According to the old maps that the county kept the mountain originally had a road or track that spiraled up around it until it reached the little plateau at the top. It took some work to find common points between the copy of the photo that I bought and the boots on the ground details. Once I found a common point I started blazing trees when I found the still reasonably flat road bed. Over fifty years had produced some very nice trees even through the packed down road. I blazed about the first mile or so. By then the paint fumes had dissipated indoors.
I moved the contents of my van into the cave. I needed cupboards, shelves, counters and book cases. These were one-shot startup expenses so I didn't whinge too badly at the expense. Until I saw the prices. Then the hair stood up on the back of my neck.
I compared the price of furniture to hardwood boards, a generator, a drill, a power saw and a router. Then I went back outside to look at the trees I'd marked for felling. There were a lot of nice hardwoods out there, bubba. I took a drive over to the sawmill to see if I could work a deal. He had cutoffs and slabs that he ground and sold as sawdust to the county at a loss. I made a deal with him where he'd send out a team to cut and haul the good timber along with pulling the stumps, sell me good grade dried boards once in a while and give me his slab and cutoffs for my cook stove. Hell, we both made out like bandits. I had oak, ash, walnut and hickory out there. Some of them were sixteen inches in diameter. He wanted to see the trees before he agreed, thinking that I might be blowing smoke up his ass. Nope. I'm pretty sure that I went on his Christmas list for a bottle of good bourbon that day.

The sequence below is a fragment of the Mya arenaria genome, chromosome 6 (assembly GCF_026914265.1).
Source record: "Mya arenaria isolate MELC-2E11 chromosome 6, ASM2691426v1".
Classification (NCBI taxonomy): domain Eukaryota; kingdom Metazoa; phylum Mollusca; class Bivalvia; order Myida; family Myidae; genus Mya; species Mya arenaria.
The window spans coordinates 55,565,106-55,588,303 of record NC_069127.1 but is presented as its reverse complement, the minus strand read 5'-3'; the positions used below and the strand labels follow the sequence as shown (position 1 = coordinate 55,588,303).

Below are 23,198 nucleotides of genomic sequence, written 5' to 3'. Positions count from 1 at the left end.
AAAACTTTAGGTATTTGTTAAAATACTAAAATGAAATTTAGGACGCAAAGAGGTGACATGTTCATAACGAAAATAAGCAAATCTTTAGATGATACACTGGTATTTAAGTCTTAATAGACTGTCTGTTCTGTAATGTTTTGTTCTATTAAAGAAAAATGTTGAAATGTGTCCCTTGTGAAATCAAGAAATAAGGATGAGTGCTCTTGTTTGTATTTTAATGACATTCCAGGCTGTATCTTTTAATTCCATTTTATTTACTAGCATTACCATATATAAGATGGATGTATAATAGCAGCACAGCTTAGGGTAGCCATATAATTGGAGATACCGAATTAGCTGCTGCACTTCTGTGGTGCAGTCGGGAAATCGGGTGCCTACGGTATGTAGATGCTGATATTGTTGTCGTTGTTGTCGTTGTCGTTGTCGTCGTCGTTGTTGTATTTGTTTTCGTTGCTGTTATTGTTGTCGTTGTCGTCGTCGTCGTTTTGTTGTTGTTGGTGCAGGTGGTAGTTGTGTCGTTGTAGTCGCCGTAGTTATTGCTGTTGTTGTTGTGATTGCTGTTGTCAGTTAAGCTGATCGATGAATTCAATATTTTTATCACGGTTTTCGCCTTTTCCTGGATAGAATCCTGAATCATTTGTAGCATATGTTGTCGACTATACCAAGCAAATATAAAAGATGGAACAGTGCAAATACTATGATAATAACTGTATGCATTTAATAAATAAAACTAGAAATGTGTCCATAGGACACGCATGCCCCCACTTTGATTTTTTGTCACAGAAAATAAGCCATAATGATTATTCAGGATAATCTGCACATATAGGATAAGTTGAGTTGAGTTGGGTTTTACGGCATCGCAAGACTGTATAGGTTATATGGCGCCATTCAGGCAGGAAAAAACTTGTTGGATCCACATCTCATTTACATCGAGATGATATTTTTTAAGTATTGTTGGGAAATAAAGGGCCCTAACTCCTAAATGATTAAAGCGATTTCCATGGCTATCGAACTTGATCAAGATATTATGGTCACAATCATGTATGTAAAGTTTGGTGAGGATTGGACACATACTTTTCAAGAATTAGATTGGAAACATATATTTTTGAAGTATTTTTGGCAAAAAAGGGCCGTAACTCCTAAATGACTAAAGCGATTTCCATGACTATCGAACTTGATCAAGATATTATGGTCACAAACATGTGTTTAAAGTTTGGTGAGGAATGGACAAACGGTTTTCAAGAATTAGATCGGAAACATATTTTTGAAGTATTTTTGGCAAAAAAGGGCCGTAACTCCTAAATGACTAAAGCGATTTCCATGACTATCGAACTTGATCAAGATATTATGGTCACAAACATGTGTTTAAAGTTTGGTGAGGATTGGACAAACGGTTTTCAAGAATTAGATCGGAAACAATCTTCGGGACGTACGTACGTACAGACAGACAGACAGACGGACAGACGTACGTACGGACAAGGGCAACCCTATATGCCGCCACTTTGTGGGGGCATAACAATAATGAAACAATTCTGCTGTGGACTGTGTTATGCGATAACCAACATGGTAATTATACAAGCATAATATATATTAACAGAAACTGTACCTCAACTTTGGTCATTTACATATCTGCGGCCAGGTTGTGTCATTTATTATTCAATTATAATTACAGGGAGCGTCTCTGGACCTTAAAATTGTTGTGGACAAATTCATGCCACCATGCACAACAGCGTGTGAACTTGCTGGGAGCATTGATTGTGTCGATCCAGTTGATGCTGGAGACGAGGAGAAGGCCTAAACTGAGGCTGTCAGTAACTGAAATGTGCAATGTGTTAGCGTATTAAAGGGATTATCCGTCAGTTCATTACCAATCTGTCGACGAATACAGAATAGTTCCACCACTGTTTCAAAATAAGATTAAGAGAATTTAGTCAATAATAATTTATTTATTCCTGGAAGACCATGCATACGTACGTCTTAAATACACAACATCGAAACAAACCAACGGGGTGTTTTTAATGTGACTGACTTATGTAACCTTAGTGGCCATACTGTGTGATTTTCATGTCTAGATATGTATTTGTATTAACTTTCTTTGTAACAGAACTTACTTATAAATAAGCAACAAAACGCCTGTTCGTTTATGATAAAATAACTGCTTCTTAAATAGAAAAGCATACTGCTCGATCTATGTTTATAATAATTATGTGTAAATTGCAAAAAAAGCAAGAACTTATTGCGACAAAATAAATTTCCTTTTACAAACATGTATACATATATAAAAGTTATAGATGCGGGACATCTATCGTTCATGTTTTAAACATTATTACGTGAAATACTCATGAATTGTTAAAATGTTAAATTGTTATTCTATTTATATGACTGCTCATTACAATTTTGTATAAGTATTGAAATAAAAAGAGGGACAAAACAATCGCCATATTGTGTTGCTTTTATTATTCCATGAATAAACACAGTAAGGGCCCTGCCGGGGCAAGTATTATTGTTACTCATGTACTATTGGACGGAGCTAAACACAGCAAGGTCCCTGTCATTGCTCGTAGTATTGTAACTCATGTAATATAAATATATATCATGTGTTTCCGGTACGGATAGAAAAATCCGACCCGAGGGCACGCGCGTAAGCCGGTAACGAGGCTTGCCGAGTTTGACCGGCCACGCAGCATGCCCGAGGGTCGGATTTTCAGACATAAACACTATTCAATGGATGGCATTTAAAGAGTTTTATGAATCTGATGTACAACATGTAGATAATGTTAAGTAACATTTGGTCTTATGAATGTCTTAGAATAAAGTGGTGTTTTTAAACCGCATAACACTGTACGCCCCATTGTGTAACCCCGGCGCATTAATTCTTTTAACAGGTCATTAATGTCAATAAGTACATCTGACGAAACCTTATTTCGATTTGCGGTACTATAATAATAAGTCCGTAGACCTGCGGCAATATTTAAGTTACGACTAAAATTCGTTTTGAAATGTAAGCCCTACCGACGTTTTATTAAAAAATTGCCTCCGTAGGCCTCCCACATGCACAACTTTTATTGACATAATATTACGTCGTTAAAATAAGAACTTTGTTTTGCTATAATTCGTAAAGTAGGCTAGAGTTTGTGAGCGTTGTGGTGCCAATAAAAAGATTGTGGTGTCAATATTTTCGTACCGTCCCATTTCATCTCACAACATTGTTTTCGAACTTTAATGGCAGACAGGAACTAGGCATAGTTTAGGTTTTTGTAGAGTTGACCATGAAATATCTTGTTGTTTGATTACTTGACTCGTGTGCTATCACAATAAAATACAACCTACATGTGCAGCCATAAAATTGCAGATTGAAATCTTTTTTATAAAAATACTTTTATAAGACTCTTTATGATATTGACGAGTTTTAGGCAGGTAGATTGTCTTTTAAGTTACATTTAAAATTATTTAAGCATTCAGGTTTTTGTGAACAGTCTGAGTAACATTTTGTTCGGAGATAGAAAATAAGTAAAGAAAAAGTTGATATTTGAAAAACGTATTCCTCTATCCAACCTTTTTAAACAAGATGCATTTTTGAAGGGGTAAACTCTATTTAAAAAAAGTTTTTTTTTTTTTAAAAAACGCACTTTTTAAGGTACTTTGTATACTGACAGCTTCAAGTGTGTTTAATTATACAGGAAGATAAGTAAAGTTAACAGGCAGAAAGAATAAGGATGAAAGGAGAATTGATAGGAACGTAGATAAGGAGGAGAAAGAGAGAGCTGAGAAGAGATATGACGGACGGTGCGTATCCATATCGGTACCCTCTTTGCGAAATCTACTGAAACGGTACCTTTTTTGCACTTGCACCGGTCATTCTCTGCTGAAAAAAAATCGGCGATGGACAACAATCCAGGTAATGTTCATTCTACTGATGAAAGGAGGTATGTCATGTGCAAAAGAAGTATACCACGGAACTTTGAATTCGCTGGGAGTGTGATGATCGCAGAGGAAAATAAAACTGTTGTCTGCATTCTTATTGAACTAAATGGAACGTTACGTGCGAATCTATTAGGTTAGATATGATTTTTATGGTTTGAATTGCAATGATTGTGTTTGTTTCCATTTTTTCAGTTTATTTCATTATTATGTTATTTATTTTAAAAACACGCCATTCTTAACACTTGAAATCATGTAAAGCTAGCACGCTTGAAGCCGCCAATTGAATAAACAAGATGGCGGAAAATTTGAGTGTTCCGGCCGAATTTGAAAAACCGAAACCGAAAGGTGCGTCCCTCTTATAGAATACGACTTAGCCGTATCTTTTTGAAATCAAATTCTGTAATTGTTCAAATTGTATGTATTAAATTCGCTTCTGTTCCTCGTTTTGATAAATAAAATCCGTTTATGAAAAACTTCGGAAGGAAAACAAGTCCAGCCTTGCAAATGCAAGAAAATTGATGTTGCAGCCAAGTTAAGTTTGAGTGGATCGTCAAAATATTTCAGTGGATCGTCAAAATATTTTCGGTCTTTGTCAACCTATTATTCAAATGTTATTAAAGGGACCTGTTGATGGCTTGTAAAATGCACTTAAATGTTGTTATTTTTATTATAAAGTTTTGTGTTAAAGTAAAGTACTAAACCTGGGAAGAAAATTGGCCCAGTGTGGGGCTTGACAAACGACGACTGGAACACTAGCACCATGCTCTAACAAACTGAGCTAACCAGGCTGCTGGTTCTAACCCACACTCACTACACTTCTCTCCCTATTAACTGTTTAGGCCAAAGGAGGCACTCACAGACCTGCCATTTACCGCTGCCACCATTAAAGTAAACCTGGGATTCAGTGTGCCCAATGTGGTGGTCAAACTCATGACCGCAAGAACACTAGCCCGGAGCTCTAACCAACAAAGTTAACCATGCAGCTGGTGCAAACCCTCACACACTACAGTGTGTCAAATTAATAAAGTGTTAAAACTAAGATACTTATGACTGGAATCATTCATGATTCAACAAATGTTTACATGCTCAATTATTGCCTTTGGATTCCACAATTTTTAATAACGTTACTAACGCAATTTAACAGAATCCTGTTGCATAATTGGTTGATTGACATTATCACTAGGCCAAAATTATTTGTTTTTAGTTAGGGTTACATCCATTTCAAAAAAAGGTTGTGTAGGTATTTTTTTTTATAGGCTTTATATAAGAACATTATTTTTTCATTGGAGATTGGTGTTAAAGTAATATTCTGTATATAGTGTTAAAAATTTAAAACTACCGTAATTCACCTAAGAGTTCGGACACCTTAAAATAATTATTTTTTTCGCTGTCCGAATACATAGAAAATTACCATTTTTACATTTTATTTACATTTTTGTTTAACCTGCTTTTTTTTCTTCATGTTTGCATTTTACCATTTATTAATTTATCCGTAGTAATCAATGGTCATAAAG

It wasn't long before truck after truck of dried cut-offs and slabs were delivered. Hell, it all filled the firewood cabin and half the living cabin before I had to have him stop. His team was out there from dawn to dusk pulling that timber and jerking the stumps with a cat D-4. They got a mile and a half down the trail before he ran out of room in his kilns. I bought a little 8KW generator with two mufflers and some power tools. The only other thing I paid for was glue, fluted pegs, wax, varnish and lemon oil. Oh, I needed drawer glides, knobs and such but those were incidentals.
Before long I was cooking bread and biscuits, soups and stews on that old two-eye stove. I'd figured out that the water running down the hole fed the red bush field. That assured me that using it for an outhouse wouldn't poison me or anyone else. That channel made for a great bathtub, but I had to switch to non-toxic soaps. I saved my garbage for my infrequent trips into town for laundry, meat and gas for the generator.
The florescent light that I'd mounted over my work bench for woodworking showed me just how much I missed modern lighting in the cave. I sat thinking long and hard as how to go about getting lights in there. Finally I hit on it. How did vacation trailers keep food cold and keep the lights working? Propane! I had to go into town to check my bank balance and see what a two burner propane setup would cost with a refrigerator/freezer and a thousand pound tank. Propane ran about a buck a pound or a little less at volume. I decided to buy into it. If I didn't have enough money to fill the tank, then I wouldn't fill it. Simple. I still had warm water running right out of the rocks.